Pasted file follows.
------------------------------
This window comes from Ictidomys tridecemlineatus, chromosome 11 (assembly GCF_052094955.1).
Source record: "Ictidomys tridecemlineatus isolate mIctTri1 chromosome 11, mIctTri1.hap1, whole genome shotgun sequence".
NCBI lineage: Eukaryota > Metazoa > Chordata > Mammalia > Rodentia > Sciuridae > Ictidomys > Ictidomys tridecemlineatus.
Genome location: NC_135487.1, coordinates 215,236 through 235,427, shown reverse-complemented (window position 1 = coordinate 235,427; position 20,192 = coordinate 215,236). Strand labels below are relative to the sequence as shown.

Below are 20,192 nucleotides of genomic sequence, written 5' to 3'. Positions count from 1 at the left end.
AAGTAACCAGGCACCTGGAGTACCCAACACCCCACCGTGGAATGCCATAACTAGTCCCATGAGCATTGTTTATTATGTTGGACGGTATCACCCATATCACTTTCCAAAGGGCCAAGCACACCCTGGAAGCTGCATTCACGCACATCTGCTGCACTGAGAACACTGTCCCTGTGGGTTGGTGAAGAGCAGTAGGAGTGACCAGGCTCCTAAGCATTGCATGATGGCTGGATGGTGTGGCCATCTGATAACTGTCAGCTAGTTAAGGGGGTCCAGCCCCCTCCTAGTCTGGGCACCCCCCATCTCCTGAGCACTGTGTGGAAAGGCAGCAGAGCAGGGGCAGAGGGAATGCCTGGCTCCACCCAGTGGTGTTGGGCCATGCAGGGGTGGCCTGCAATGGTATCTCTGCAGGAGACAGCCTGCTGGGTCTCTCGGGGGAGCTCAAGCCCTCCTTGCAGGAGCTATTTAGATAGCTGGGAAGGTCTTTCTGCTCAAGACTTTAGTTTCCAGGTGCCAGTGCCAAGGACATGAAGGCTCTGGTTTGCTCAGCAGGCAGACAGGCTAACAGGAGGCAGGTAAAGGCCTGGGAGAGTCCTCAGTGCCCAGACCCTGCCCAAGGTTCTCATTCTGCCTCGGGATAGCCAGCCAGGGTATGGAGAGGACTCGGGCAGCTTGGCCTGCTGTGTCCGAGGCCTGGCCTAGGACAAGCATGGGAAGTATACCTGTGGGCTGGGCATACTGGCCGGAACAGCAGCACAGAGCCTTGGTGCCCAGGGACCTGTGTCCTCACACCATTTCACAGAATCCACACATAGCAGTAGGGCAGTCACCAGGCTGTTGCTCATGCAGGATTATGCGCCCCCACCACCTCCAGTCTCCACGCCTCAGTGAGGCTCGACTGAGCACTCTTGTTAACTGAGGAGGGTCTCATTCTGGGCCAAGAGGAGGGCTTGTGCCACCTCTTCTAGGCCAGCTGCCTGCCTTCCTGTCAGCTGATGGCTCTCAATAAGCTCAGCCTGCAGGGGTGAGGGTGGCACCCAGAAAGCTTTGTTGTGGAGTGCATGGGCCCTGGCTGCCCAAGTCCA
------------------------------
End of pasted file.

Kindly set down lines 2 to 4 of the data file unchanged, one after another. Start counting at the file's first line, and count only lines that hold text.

Source record: "Ictidomys tridecemlineatus isolate mIctTri1 chromosome 11, mIctTri1.hap1, whole genome shotgun sequence".
NCBI lineage: Eukaryota > Metazoa > Chordata > Mammalia > Rodentia > Sciuridae > Ictidomys > Ictidomys tridecemlineatus.
Genome location: NC_135487.1, coordinates 215,236 through 235,427, shown reverse-complemented (window position 1 = coordinate 235,427; position 20,192 = coordinate 215,236). Strand labels below are relative to the sequence as shown.